Whether you use “bad” language or not, it’s clear that this is a family of words with unique power. It’s not completely clear why. We’re not talking about slurs, foul language intended to denigrate someone or a group of people. We know where that power comes from — hate — and why it’s potent: It hurts people. The profanity we’re talking about is defined by Google thusly:
We know that there’s no such thing as a truly bad word — there’s no real-world phrase to make someone drop dead like Harry Potter’s avada kedavra (and if so, whoops). So what’s so bad about profanity? Nothing really. It’s just that these are words that make some people uncomfortable, and so they should only be used with care, and an awareness of one’s audience. But, boy, do they pack a punch.
It could be argued that only its overuse has the ability to strip away profanity’s shock value. A comedian who’s every other word is a swear risks diluting its impact. And many feel that curses are simply a path of least resistance for vocabulary-challenged people trying to make a point.
Author Michael Adams, in his book In Praise of Profanity, asserts that naughty language is a good thing, not least because it brings people together. He says, “Bad words are unexpectedly useful in fostering human relations because they carry risk….We like to get away with things and sometimes we do so with like-minded people.”
Adams believes that a dirty word’s forbidden nature is why it’s so electric: it’s the thrill of the taboo. To him, this accounts for profanity’s importance in writing, whether that’s literature like Catcher in the Rye, TV or film like The Sopranos or Pulp Fiction, music (choose your favorite potty-mouth artist), or even a successful children’s book, like Go the Fuck to Sleep. It’s this off-limits nature that imbues it with an element of surprise to make a joke funnier, or an angry statement more powerful.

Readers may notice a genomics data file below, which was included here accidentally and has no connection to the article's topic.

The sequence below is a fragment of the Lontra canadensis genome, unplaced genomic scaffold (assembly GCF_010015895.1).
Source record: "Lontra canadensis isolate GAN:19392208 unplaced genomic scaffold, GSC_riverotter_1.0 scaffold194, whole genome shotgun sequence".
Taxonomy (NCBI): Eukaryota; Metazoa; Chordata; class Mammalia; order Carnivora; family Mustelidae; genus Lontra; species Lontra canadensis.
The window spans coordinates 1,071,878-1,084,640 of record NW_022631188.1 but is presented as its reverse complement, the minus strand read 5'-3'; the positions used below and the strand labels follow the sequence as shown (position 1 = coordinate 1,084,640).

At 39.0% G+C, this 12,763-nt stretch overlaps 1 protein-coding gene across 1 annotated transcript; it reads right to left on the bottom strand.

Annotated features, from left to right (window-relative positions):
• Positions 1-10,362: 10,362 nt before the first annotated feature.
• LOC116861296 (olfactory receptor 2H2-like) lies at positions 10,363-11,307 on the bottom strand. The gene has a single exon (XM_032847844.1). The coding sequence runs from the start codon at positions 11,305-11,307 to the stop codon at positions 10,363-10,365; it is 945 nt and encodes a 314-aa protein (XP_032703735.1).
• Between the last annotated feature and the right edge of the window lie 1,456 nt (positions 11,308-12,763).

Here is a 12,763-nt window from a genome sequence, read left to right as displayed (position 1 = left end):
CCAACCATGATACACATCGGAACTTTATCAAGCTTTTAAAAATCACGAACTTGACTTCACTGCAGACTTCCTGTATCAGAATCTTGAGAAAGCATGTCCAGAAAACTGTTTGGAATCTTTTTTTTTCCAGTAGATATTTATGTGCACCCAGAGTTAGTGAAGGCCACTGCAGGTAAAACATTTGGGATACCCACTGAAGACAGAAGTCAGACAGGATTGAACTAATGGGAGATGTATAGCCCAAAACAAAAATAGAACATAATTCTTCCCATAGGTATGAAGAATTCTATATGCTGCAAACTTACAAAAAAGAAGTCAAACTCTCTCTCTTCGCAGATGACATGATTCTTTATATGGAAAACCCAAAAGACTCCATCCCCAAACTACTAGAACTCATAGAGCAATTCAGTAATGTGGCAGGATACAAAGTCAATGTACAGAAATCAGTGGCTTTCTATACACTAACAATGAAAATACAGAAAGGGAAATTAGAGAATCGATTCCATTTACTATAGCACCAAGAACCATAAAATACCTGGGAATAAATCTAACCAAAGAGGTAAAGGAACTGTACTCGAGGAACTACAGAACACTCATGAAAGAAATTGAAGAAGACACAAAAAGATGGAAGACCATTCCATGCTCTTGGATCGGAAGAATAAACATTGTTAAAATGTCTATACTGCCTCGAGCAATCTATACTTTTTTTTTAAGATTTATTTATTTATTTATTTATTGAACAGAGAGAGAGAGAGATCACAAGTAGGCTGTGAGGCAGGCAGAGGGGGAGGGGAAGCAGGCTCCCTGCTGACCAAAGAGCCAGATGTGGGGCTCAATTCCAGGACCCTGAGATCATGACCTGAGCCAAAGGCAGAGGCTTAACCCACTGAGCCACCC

Linguist Benjamin Bergen of the Cognitive Science Department at UC San Diego has a new book, What the F: What Swearing Reveals About Our Language, Our Brains, and Ourselves, that makes the case there’s something neurological behind the power and pleasures of profanity. He presents evidence that swear words come from, and please, a very particular region of the brain separate from the areas that govern normal speech.
Damage to those two regions in the brain’s left hemisphere — Broca’s area, which produces words, and Wernicke’s area, which is your built-in user dictionary — have been seen to result in aphasics who can’t talk normally anymore, but they sure can spontaneously swear, like you might after smashing your finger with a hammer. (Bergen is particularly fond of a priest who suffered a stroke in 1843 that left him with a vocabulary only a sailor could love.) So where are all these choice expressions coming from?
It appears now that it comes from the right hemisphere of the brain, in the basal ganglia. This insight comes from the case of a different priest who lost his ability to swear — what’s with priests and swearing? — when his basal ganglia was damaged. What’s especially interesting about this finding is that this is an ancient, primitive area of the brain that has to do with emotional responses, as well as motor control. Sufferers of Tourette’s syndrome, that involves involuntarily shouted profanities, also have damaged basal ganglia.
This hard-wiring of profanity to the brain’s emotion center is fascinating. Maybe the taboo thrill of profanity is just icing on the cake. Maybe profanity is just the language of our emotions.
Most people who enjoy words and value an expansive vocabulary have an appreciation for well-used profanity, and Bergen’s “book-length love letter to profanity” isn’t all science. In it, you can learn, among other things, that the first words out of all Samoan babies’ mouths are apparently “eat &%$!,” and that the Japanese don’t have any swear words at all, forcing their Tourette’s sufferers to shout childhood words for genitalia.
So whether it’s culture or biology, profanity is here to stay. To which one can only respond, of course, “F#^k yeah.”